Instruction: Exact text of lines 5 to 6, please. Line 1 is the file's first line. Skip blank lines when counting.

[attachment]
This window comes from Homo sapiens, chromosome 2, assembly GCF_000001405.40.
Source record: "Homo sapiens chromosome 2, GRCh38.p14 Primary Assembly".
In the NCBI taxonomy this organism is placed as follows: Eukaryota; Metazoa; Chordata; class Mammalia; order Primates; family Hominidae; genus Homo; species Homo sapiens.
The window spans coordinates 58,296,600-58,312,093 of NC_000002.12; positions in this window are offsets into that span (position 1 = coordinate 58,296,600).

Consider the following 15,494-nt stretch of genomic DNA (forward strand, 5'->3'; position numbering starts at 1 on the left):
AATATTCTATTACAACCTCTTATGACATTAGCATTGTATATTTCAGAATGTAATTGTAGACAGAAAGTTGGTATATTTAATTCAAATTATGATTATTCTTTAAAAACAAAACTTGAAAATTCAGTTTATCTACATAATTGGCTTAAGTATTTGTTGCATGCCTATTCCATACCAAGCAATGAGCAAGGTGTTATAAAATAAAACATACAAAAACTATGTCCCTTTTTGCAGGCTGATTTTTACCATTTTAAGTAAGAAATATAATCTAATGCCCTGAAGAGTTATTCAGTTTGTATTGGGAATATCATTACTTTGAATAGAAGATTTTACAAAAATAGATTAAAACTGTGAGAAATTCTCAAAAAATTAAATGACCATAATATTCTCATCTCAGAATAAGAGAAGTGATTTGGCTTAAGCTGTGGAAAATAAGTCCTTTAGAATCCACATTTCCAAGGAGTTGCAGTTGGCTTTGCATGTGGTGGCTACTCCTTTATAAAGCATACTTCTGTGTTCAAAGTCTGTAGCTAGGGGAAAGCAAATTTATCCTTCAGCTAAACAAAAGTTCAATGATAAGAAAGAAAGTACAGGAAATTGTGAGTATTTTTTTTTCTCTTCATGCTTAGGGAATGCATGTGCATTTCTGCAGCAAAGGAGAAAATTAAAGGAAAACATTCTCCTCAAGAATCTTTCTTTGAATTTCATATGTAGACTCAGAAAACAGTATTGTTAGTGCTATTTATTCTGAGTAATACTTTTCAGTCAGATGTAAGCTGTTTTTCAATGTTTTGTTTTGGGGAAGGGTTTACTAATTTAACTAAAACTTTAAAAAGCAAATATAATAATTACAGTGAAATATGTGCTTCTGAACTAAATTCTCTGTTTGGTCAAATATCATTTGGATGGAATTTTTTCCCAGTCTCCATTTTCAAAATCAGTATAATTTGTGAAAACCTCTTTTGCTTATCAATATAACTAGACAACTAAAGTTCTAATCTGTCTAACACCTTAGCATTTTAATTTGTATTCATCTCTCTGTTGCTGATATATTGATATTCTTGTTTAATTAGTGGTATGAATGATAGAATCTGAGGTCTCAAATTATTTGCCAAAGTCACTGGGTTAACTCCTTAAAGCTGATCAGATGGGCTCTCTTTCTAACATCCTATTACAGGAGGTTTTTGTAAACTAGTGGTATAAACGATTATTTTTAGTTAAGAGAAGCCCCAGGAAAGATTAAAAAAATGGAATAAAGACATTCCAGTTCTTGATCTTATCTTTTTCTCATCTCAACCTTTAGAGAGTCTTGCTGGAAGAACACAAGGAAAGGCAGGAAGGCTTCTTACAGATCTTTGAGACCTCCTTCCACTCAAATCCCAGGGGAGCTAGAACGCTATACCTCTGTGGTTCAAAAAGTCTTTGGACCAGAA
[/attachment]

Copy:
Consider the following 15,494-nt stretch of genomic DNA (forward strand, 5'->3'; position numbering starts at 1 on the left):
AATATTCTATTACAACCTCTTATGACATTAGCATTGTATATTTCAGAATGTAATTGTAGACAGAAAGTTGGTATATTTAATTCAAATTATGATTATTCTTTAAAAACAAAACTTGAAAATTCAGTTTATCTACATAATTGGCTTAAGTATTTGTTGCATGCCTATTCCATACCAAGCAATGAGCAAGGTGTTATAAAATAAAACATACAAAAACTATGTCCCTTTTTGCAGGCTGATTTTTACCATTTTAAGTAAGAAATATAATCTAATGCCCTGAAGAGTTATTCAGTTTGTATTGGGAATATCATTACTTTGAATAGAAGATTTTACAAAAATAGATTAAAACTGTGAGAAATTCTCAAAAAATTAAATGACCATAATATTCTCATCTCAGAATAAGAGAAGTGATTTGGCTTAAGCTGTGGAAAATAAGTCCTTTAGAATCCACATTTCCAAGGAGTTGCAGTTGGCTTTGCATGTGGTGGCTACTCCTTTATAAAGCATACTTCTGTGTTCAAAGTCTGTAGCTAGGGGAAAGCAAATTTATCCTTCAGCTAAACAAAAGTTCAATGATAAGAAAGAAAGTACAGGAAATTGTGAGTATTTTTTTTTCTCTTCATGCTTAGGGAATGCATGTGCATTTCTGCAGCAAAGGAGAAAATTAAAGGAAAACATTCTCCTCAAGAATCTTTCTTTGAATTTCATATGTAGACTCAGAAAACAGTATTGTTAGTGCTATTTATTCTGAGTAATACTTTTCAGTCAGATGTAAGCTGTTTTTCAATGTTTTGTTTTGGGGAAGGGTTTACTAATTTAACTAAAACTTTAAAAAGCAAATATAATAATTACAGTGAAATATGTGCTTCTGAACTAAATTCTCTGTTTGGTCAAATATCATTTGGATGGAATTTTTTCCCAGTCTCCATTTTCAAAATCAGTATAATTTGTGAAAACCTCTTTTGCTTATCAATATAACTAGACAACTAAAGTTCTAATCTGTCTAACACCTTAGCATTTTAATTTGTATTCATCTCTCTGTTGCTGATATATTGATATTCTTGTTTAATTAGTGGTATGAATGATAGAATCTGAGGTCTCAAATTATTTGCCAAAGTCACTGGGTTAACTCCTTAAAGCTGATCAGATGGGCTCTCTTTCTAACATCCTATTACAGGAGGTTTTTGTAAACTAGTGGTATAAACGATTATTTTTAGTTAAGAGAAGCCCCAGGAAAGATTAAAAAAATGGAATAAAGACATTCCAGTTCTTGATCTTATCTTTTTCTCATCTCAACCTTTAGAGAGTCTTGCTGGAAGAACACAAGGAAAGGCAGGAAGGCTTCTTACAGATCTTTGAGACCTCCTTCCACTCAAATCCCAGGGGAGCTAGAACGCTATACCTCTGTGGTTCAAAAAGTCTTTGGACCAGAA